What if there were no memorials found, no pictures, no bios? Researchers would not be able to make a visit. I decided to help out and join FindAGrave. Making a list of people who had no posting, I looked at online death certificates and obituaries. Aha, now I knew where they were buried. I set out to make a memorial for each of them. I posted that photos of tombstones were requested, and requests were always fulfilled by volunteers.
Some of the people who were memorialized: a childhood friend who died in a car crash when he was in fourth grade; a neighbor who was childless but contributed much to our community; a favorite teacher who was unmarried; and my best friend growing up…all were now memorialized so others could find them. In writing these, a little piece of myself could imaginatively lay flowers at their graves.
The hardest to do was my best friend. I had been unable to visit her grave. I placed a short bio on her memorial to focus on how much she loved her children and their accomplishments. It was a final gift to her to thank her for our 50+ years of love, laughter, and shenanigans.
Finally, I would like to thank the volunteers who honored my photo requests. Some pictures were taken within 24 hours of the request. Some volunteers walked the cemeteries and reported back that the graves were unmarked. You are much appreciated!
For more than a day, the Union sergeant lay among the 153 men from his regiment who were wounded and the 71 men who died. Did he drift in and out of consciousness? Did he recall the events of the day before, or were they just garish sounds and nightmares?
He was tended by medical officers in the field. He would be assigned to a nearby barn, house, hay mound, tent, or church in which to recover from his neck wound. Sergeant Henry Couchman was gravely hurt. Would his mother and siblings in Manhattan be told of his fate in battle…he had survived?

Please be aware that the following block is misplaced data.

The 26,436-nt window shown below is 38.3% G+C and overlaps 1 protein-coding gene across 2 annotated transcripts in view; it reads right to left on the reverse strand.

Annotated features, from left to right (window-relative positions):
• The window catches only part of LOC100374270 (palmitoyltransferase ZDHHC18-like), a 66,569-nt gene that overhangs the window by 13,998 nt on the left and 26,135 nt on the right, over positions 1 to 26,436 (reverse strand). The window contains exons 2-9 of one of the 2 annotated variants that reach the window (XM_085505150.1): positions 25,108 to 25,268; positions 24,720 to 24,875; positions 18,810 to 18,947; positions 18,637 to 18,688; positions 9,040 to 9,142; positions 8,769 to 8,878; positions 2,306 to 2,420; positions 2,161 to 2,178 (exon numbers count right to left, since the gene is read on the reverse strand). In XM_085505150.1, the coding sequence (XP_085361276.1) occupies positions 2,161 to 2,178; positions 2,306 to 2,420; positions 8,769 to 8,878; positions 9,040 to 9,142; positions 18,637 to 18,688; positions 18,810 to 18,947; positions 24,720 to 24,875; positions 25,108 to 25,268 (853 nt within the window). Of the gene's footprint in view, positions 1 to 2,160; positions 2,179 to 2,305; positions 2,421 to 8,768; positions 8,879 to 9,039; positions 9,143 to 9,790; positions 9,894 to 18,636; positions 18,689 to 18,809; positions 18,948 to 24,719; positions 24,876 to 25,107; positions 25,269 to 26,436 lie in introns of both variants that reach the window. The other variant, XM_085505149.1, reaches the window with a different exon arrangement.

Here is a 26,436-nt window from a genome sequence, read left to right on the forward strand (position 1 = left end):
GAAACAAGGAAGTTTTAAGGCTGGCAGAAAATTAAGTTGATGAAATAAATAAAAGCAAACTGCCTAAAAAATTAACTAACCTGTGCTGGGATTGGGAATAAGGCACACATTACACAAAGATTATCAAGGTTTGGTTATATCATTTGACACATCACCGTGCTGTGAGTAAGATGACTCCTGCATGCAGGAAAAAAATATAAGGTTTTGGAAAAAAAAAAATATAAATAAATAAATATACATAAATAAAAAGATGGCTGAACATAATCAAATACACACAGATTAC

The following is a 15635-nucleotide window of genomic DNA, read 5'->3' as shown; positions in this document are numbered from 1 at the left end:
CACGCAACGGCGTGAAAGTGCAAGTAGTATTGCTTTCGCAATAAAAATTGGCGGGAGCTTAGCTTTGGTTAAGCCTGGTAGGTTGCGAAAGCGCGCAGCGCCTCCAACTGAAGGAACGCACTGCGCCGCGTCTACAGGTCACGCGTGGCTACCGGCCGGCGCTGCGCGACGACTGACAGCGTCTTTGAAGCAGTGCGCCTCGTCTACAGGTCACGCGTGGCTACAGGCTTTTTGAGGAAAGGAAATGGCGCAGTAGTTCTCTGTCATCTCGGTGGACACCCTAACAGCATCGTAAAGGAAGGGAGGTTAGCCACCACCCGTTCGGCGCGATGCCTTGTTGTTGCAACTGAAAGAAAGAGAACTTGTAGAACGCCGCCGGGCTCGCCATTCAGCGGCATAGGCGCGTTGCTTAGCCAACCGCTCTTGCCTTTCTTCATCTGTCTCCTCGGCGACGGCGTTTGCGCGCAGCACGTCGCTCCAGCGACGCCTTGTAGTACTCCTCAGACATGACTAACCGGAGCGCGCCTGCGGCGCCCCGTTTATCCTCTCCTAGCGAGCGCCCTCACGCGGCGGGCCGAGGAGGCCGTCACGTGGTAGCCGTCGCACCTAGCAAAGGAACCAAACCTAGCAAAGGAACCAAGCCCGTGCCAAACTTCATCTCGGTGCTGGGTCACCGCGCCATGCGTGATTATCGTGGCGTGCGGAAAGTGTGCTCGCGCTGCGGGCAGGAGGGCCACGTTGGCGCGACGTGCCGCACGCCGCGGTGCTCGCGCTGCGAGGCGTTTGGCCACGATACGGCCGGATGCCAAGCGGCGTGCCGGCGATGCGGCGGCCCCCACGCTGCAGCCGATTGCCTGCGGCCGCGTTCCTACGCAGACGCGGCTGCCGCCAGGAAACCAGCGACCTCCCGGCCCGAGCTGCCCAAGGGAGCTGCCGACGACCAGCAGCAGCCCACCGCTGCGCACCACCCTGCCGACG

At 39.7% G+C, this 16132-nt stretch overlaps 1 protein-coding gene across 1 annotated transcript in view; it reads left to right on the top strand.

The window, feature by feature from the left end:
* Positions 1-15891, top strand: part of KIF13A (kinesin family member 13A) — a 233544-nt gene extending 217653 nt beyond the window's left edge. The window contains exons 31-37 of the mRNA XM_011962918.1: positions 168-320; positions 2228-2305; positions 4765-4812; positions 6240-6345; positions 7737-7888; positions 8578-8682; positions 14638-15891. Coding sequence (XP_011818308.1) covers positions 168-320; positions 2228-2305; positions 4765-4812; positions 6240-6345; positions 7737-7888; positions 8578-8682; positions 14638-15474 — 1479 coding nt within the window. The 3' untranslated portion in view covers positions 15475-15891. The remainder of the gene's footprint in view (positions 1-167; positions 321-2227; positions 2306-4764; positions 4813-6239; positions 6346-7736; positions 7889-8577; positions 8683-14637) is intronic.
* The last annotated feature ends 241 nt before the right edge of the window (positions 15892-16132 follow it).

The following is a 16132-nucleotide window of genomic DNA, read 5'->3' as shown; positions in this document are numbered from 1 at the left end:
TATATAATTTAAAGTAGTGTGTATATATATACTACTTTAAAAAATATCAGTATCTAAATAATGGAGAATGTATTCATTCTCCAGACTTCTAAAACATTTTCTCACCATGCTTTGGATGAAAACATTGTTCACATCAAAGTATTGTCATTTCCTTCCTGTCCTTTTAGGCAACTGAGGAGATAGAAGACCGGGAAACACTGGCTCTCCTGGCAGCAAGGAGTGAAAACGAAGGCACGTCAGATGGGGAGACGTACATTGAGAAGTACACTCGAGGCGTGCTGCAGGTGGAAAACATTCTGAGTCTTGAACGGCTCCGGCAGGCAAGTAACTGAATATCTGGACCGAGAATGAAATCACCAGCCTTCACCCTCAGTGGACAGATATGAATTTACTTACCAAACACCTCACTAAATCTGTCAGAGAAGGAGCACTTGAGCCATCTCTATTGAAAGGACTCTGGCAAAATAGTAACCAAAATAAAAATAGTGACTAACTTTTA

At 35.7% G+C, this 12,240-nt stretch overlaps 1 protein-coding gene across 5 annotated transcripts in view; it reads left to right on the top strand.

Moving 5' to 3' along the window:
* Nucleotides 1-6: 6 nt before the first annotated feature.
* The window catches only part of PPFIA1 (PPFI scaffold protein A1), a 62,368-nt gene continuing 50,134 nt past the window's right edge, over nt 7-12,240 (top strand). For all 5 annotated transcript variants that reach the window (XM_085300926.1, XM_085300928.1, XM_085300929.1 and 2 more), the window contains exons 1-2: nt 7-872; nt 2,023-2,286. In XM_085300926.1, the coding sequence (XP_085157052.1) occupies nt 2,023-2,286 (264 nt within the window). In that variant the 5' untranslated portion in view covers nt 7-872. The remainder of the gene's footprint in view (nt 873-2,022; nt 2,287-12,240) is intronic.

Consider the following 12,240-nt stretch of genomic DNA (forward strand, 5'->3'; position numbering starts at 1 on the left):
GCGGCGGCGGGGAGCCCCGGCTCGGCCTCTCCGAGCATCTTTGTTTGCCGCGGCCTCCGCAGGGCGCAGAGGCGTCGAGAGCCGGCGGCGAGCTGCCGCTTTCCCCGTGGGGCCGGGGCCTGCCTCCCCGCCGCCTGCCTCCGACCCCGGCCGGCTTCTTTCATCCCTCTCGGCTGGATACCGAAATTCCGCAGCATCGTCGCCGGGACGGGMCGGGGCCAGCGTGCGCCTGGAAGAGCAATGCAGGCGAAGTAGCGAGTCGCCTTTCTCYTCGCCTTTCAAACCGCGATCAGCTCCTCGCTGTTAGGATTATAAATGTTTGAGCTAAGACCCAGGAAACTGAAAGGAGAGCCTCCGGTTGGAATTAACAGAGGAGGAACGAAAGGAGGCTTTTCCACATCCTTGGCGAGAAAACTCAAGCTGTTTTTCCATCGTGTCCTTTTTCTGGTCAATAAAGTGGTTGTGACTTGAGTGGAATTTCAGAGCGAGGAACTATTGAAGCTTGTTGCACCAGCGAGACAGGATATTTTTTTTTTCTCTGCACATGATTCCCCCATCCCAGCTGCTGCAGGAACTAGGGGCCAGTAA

That September, 1862, day would begin months long of recovery. He would rest in this small town of Sharpsburg, Maryland, until it was determined where he would be sent next. On 1 October, it was decided that he would be taken by medical wagon train to Frederick, Maryland. It was a distance of 25 miles along rutted, bumpy roads on which the patients would not rest comfortably. The journey would be tortuous to all.
Once in Frederick, Henry was assigned as Patient #165, Group Hospital 3, Old Church. The pews from the Episcopal Old Church had been removed and converted into a hospital ward. This group of eight hospitals was set aside to care for patients who required a long convalescence with Henry among them. How did Henry spend his days? Was he able to write letters back to his family?
Three months later on 5 January 1863, Henry left the hospital. Because of his disability, he received an honorable discharge from the U. S. Army. He was given transportation home to Manhattan. What were his thoughts as he headed home? What were his plans for his future?
Notes: Most helpful in finding information about Henry were the following:
Fold3.com Civil War Records for Henry Couchman, 59th Infantry, New York
National Museum of Civil War Medicine, Frederick, Maryland
Terry Reimer. One Vast Hospital: The Civil War Sites in Frederick, Maryland after Antietam. Gaithersburg, Maryland: Signature Book Printing, Inc., 2001. (This book includes a detailed hospital patient list.)
Of further note: currently, the National Archives is closed due to Covid. Until further notice, it will be unable to scan Civil War Veterans Military and Pension Records for researchers. When this service restarts, guess who will be among the first to request records?
It was more than an Ancestry hint. It was an invitation to dig deeper, get more of the story, find some answers. The simple notation stated the Civil War soldier had been wounded at the Battle of Antietam/Sharpsburg on 17 September 1862. That battle was one of the bloodiest in the conflict. What were the hidden details of this note?